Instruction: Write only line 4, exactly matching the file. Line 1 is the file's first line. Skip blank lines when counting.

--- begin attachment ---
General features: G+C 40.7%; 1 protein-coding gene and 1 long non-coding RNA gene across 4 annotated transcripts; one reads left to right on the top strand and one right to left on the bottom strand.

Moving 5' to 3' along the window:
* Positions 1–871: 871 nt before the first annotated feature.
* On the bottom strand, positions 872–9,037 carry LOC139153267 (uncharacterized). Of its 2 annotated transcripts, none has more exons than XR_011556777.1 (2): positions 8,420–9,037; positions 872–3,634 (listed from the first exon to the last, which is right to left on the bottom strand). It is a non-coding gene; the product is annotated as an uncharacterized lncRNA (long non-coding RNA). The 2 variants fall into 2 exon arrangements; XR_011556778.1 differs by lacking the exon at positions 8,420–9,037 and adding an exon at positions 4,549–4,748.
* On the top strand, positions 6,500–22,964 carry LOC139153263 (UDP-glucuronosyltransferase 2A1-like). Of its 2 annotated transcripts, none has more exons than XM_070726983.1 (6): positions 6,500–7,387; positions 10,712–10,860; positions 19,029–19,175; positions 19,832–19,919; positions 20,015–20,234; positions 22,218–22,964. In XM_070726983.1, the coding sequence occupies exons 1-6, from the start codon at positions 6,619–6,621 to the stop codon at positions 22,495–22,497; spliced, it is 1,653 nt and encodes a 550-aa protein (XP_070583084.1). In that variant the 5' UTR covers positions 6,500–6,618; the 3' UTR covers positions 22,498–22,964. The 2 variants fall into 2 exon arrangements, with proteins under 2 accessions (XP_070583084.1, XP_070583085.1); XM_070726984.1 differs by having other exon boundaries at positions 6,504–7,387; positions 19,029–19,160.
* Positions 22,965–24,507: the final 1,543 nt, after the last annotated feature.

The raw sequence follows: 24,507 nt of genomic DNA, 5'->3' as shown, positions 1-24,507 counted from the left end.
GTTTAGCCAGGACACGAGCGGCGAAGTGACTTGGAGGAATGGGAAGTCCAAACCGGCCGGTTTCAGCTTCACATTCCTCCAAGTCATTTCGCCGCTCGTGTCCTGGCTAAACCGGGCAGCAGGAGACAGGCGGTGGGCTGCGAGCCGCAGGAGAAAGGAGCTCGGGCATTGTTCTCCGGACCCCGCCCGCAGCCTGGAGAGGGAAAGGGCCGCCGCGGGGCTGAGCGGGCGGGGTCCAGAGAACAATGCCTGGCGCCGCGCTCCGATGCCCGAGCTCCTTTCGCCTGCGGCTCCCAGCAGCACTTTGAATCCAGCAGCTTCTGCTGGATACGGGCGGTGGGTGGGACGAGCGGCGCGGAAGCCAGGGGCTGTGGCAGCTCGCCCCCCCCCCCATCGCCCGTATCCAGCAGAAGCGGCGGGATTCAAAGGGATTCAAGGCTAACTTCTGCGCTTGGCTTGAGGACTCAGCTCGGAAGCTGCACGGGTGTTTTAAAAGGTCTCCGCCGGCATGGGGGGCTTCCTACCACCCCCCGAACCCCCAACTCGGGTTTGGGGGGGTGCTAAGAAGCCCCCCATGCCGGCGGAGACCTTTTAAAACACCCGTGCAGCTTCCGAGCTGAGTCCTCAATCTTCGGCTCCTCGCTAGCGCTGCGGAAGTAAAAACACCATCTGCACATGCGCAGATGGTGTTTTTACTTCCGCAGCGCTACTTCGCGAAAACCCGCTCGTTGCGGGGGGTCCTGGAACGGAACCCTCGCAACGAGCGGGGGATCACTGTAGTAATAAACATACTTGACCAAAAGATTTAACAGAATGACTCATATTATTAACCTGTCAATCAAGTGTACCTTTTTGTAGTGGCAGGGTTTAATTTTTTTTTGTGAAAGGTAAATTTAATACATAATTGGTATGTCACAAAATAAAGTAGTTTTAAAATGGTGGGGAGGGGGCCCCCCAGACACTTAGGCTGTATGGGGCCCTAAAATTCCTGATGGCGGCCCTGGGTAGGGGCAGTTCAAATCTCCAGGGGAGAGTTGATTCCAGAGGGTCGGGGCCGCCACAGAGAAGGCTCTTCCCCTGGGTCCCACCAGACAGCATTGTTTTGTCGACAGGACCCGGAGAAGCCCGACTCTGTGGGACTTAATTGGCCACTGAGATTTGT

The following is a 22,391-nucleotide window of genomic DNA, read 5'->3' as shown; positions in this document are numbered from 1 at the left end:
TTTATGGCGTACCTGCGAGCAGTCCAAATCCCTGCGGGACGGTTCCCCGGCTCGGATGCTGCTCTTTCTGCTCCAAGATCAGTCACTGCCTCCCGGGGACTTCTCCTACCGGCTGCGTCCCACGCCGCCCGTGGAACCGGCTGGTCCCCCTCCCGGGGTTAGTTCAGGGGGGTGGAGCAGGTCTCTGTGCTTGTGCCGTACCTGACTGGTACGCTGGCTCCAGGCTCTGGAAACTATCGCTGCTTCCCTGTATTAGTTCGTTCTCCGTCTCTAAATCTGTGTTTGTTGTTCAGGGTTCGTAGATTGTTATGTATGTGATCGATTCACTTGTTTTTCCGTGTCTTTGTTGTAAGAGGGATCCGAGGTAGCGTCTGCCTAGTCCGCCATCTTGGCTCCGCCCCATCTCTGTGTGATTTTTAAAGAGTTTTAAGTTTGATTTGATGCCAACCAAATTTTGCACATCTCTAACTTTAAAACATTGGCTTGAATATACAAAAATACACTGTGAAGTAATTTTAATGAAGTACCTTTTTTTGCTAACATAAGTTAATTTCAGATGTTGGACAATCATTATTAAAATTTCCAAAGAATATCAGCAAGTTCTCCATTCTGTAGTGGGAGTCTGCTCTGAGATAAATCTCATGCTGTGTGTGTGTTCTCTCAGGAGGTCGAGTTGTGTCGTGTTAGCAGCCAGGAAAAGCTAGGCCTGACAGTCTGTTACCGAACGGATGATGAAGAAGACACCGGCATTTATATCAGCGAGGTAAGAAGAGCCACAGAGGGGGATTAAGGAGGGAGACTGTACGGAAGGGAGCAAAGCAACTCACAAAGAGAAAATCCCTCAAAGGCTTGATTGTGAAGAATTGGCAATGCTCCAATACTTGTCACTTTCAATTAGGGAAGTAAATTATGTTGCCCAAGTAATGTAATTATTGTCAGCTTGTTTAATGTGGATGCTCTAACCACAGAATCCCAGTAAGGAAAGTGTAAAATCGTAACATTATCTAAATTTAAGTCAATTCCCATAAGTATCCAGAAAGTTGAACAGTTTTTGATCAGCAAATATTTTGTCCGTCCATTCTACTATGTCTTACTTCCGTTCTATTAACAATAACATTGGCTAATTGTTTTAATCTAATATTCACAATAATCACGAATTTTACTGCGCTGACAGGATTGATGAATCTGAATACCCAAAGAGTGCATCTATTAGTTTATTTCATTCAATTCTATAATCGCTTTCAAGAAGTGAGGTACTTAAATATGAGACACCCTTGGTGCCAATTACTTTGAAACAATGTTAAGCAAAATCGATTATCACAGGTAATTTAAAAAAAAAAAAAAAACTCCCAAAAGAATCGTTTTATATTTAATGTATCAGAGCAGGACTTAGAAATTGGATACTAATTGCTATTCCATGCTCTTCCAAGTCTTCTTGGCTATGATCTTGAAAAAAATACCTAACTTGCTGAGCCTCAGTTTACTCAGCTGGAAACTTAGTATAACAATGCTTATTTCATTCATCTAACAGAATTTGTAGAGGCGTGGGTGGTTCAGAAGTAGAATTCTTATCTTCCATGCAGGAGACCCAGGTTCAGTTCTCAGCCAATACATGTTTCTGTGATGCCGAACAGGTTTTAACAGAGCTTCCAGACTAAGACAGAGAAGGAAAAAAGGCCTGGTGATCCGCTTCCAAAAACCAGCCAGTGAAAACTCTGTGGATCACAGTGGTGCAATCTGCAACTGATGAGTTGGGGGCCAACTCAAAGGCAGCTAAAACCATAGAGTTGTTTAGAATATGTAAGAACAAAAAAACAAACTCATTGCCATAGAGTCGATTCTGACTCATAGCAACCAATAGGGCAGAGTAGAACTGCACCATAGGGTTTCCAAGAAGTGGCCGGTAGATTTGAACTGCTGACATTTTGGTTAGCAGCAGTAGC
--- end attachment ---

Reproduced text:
* On the bottom strand, positions 872–9,037 carry LOC139153267 (uncharacterized). Of its 2 annotated transcripts, none has more exons than XR_011556777.1 (2): positions 8,420–9,037; positions 872–3,634 (listed from the first exon to the last, which is right to left on the bottom strand). It is a non-coding gene; the product is annotated as an uncharacterized lncRNA (long non-coding RNA). The 2 variants fall into 2 exon arrangements; XR_011556778.1 differs by lacking the exon at positions 8,420–9,037 and adding an exon at positions 4,549–4,748.